The Yarnell Hill Fire marks the deadliest wildfire since 1933 - and the deadliest single event for firefighters since the Sept. 11, 2001 terrorist attacks. Those figures are affecting fire crews here at home, especially those with wildfire experience.
South Bend firefighter Karl Hopkins now spends his days at Station Two along Lincolnway West, working on Engine Two. However, today's news brought him back to the mid-1990s.
"A loss of a whole hotshot crew, 19 of them with one survivor, it's just beyond belief. The kind of grief that community in Prescott is going to be going through, just awful,” Hopkins said.
Hopkins followed his dad, fighting wildfires in the most rural parts of Oregon during his college years.
"I started in 1995 - I did it ‘95, ‘96, and ’97 so I’m a bit out of the game, but it's a rite of passage out west,” Hopkins added.
The 19 that died Sunday were armed with deployment shelters - essentially a fire fighter's ejection seat - one that failed.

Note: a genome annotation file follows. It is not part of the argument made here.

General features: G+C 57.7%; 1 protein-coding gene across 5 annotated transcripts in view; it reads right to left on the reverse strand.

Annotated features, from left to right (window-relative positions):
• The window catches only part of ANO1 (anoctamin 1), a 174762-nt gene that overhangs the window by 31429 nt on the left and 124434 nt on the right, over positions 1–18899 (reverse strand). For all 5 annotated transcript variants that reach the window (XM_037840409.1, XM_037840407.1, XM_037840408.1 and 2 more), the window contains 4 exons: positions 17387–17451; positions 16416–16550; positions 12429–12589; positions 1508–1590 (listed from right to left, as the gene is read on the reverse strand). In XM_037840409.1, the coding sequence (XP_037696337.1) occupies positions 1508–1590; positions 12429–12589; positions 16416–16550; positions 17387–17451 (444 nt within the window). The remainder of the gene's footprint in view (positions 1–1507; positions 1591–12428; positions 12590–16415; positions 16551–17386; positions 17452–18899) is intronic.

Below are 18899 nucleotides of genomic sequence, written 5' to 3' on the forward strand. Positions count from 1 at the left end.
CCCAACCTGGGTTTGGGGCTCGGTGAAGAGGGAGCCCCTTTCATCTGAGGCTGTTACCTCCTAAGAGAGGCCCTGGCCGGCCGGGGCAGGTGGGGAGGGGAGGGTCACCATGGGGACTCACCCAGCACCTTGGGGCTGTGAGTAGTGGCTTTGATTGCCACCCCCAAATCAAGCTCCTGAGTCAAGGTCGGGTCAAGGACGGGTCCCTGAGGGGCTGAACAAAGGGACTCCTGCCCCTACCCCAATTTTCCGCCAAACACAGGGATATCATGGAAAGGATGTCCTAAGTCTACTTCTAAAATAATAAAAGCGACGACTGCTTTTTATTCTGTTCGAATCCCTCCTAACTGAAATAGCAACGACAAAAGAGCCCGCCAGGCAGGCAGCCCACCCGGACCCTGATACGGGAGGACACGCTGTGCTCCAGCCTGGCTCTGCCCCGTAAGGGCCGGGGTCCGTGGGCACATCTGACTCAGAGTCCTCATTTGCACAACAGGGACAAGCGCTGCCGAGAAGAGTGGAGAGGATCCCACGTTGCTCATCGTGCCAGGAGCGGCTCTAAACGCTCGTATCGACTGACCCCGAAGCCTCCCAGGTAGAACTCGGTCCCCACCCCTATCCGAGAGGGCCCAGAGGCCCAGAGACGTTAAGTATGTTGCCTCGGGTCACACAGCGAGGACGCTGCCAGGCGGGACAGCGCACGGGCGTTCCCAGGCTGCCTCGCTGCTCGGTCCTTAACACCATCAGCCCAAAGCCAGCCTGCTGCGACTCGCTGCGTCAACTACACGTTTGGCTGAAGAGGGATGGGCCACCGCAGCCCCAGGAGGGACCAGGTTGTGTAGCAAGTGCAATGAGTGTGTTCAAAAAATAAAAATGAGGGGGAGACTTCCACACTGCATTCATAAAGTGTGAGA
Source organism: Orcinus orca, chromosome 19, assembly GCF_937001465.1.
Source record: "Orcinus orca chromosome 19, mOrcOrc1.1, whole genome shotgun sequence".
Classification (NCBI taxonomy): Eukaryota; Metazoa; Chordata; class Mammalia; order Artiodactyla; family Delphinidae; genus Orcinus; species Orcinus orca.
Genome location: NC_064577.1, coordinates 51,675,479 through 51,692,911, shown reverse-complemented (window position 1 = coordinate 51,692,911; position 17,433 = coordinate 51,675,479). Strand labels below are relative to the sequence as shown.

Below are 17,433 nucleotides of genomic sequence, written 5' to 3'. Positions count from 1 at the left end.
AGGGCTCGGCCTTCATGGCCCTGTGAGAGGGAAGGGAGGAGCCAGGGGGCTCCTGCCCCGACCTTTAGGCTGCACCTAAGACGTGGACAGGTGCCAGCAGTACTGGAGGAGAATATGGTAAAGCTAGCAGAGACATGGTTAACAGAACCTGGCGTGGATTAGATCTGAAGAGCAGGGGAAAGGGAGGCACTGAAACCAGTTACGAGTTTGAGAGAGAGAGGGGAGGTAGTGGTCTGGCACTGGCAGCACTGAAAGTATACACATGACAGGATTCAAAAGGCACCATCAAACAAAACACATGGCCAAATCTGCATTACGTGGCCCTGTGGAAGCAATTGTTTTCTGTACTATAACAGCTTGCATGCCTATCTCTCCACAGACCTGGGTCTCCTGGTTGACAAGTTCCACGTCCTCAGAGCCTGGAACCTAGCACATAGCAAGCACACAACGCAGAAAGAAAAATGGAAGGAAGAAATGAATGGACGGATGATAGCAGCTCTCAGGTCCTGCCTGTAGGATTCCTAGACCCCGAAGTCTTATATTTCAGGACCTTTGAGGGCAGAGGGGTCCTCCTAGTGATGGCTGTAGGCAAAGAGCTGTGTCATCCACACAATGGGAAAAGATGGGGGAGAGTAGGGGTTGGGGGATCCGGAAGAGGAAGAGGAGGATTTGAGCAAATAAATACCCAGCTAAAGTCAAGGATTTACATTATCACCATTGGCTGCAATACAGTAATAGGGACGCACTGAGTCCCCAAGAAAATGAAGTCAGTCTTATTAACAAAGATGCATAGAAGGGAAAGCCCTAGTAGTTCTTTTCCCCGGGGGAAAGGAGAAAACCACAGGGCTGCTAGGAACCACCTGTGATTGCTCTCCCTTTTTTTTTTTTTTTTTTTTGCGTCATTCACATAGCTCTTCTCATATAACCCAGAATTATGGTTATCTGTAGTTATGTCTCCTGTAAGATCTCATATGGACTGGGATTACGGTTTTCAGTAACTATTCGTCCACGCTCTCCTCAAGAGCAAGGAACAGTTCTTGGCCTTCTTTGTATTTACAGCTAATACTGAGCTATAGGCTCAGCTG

"It's aluminum foil with a cloth interior and it's got these pole straps. The idea is you shake it out, you step into it and you make a big jumping jack motion. You catch a bunch of air and you face plant right in the ground, catch as much cold air as you can, dig your face in the ground, ride it out and talk to each other,” Hopkins demonstrated.
An Indiana DNR conservation officer, currently working the West Fork Fire in Colorado, explained the change in mood at her base.
"This morning the incident commander called a mandatory all hands on deck meeting. He made an announcement, provided what few details he was positive of, we had a moment of silence and even delayed our operation for a few hours. There are a lot of people on my fire in Colorado that knew those guys so yeah it's a tough day, a tough day all around,” Indiana DNR conservation officer Angela Goldman said in a Monday afternoon phone interview with NewsCenter 16.
Until now the Copper State had suffered 21 wildfire firefighter deaths since 1955. That number now sits at 40 souls lost.